The Delhi government on Wednesday banned the sale of Maggi noodles for 15 days, deepening manufacturer Nestle India’s troubles as the country’s food safety regulator ordered nationwide tests of the instant snack amid mounting health concerns.
The decision came after 10 out of 13 samples of the popular “two-minute” snack failed laboratory tests in Delhi and were found to be unsafe, containing lead exceeding the permissible level.
“The government asked Nestle to recall all Maggi noodle packets from the national capital. The product can be reintroduced only after proper testing and assessment,” said Delhi health minister Satyendra Jain, who met officials of the multi-national food giant.
The Delhi ban is the latest blow for the beleaguered subsidiary of Swiss food giant Nestle, whose products are already facing an investigation in Andhra Pradesh, Telangana, Gujarat, Rajasthan, Himachal Pradesh, Maharashtra and West Bengal, among other states.
The Indian Army also issued an advisory on Wednesday asking its personnel not to consume Maggi noodles and directed military canteens to set aside the existing stock of the popular snack until further orders. The order covers over 1000 army canteens and the complete 13-lakh strong army. "The advisory is effective till further order," an Army official said
From roadside vendors to middle-class kitchens, Maggi is hugely popular in the country. The instant noodles in a familiar yellow packet contribute to over a quarter of the company’s revenues.
But sales have plunged since April when laboratory tests in Uttar Pradesh showed the product contained lead and the chemical flavour enhancer monosodium glutamate (MSG) at levels higher than the legal minimum. Since then, at least 10 states have either ordered the withdrawal of the popular snack from shops or sent samples for testing, prior to taking action against Nestle, whose shares have slumped over 10% amid widespread panic over safety standards.
State-owned retail outlets in Kerala were asked to withdraw these products, and Karnataka and Haryana ordered random lifting of samples for scrutiny. Punjab, Odisha and Rajasthan too have decided to put the snack through lab tests. Samples of Maggi in Goa have not shown any traces of MSG and lead, a senior official said.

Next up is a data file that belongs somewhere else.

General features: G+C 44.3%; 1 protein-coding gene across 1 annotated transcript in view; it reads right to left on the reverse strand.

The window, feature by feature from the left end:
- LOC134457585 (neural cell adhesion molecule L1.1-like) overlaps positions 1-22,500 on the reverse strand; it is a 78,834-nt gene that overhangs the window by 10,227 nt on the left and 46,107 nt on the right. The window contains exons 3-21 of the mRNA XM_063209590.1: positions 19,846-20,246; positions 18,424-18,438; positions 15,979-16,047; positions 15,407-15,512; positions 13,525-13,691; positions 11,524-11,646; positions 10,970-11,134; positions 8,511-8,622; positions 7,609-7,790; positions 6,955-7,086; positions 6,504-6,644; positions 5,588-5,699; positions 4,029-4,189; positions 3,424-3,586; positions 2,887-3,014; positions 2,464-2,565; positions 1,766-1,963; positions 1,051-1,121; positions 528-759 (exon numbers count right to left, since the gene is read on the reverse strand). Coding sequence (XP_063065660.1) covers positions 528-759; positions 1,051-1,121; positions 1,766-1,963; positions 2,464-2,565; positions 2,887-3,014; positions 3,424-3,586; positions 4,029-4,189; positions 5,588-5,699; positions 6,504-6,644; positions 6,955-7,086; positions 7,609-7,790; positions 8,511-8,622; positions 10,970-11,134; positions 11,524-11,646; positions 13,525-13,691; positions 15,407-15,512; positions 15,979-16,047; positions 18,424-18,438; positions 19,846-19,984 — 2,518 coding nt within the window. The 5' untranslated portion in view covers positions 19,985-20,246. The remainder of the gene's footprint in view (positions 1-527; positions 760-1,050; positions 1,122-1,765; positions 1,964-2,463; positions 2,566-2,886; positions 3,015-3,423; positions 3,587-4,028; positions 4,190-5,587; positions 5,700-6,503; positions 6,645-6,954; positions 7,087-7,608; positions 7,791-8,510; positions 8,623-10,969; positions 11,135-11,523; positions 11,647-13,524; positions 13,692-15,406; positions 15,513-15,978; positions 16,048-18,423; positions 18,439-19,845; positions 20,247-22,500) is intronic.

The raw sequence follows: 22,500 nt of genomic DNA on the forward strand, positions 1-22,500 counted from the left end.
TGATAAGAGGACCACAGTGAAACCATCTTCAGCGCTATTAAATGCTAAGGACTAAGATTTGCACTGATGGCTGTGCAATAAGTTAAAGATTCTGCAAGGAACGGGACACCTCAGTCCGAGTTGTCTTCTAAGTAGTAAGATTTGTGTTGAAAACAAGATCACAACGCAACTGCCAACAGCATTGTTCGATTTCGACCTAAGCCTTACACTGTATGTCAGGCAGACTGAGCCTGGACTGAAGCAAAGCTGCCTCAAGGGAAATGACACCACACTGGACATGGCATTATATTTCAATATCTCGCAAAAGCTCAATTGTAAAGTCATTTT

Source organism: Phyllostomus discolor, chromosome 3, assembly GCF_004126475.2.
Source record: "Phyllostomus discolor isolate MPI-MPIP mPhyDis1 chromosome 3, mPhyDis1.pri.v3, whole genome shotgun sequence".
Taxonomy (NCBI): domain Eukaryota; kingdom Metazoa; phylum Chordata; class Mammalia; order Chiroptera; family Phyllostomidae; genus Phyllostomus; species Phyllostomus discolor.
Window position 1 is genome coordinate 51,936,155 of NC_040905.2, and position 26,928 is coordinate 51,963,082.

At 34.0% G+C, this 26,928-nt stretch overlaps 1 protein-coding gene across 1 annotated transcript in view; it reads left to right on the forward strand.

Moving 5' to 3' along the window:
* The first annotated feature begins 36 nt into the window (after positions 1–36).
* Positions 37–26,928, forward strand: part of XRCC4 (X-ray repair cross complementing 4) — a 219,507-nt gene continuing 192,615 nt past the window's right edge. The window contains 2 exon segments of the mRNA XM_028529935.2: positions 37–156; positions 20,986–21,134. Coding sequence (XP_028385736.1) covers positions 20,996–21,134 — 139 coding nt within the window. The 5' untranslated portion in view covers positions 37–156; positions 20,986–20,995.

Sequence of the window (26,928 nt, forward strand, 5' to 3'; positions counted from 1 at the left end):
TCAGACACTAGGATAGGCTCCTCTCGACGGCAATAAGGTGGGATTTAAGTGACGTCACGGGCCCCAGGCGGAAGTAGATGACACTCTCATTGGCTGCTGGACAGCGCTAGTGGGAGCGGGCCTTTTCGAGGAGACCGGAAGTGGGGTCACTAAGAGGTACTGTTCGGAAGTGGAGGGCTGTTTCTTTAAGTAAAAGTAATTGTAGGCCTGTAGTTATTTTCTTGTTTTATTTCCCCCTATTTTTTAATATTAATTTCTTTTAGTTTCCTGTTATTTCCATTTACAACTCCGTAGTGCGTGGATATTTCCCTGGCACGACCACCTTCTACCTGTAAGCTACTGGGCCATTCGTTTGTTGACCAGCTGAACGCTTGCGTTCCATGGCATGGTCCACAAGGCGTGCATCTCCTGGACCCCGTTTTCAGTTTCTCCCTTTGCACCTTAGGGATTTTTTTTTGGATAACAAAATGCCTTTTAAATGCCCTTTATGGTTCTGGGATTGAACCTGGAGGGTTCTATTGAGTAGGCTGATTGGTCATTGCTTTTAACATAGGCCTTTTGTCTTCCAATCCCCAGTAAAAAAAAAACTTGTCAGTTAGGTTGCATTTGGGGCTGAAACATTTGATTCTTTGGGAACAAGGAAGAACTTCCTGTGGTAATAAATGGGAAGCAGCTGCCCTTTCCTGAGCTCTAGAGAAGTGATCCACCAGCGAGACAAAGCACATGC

Watch: Has Delhi given up on Maggi?
The Future Group, which runs the Big Bazaar stores across the country, also banned its sale. Furthermore, the Delhi government decided to initiate a case against the company for selling unsafe products and fine it for misbranding because it didn’t mention MSG as an ingredient though it was found in five samples.
“It is a possibility that this particular batch was not proper, so we have given them an opportunity to rectify. Samples of other brands of instant noodles will also be picked up for testing,” Jain said. The government also plans to toughen food adulteration guidelines, he added.
The Centre too has slapped a complaint against the manufacturer with the National Consumer Disputes Redressal Commission (NCDRC) using a provision for the first time from the nearly three-decade-old Consumer Protection Act.
Describing the alleged lapses related to food safety standards in Maggi noodles as a “serious issue”, food and consumer affairs minister Ram Vilas Paswan said the NCDRC will investigate the matter and take appropriate action.
Nestle India, however, said it hadn’t received any order from central or state authorities for recall of Maggi noodles. In West Bengal, authorities expanded the investigation by sending samples of a few popular brands of other instant noodles, potato chips, similar snacks and bottled drinking water to laboratories.
According to medical experts, excessive intake of lead can cause damage to the kidneys, bones and nervous system. It is particularly harmful to children and can cause learning disorders. Health experts say MSG, often used as a flavour enhancer in processed food and in some restaurants, can damage the nervous system with long-term use.
Inputs from Agencies, HTC in Chandigarh, Kolkata, Bhubaneswar and Jaipur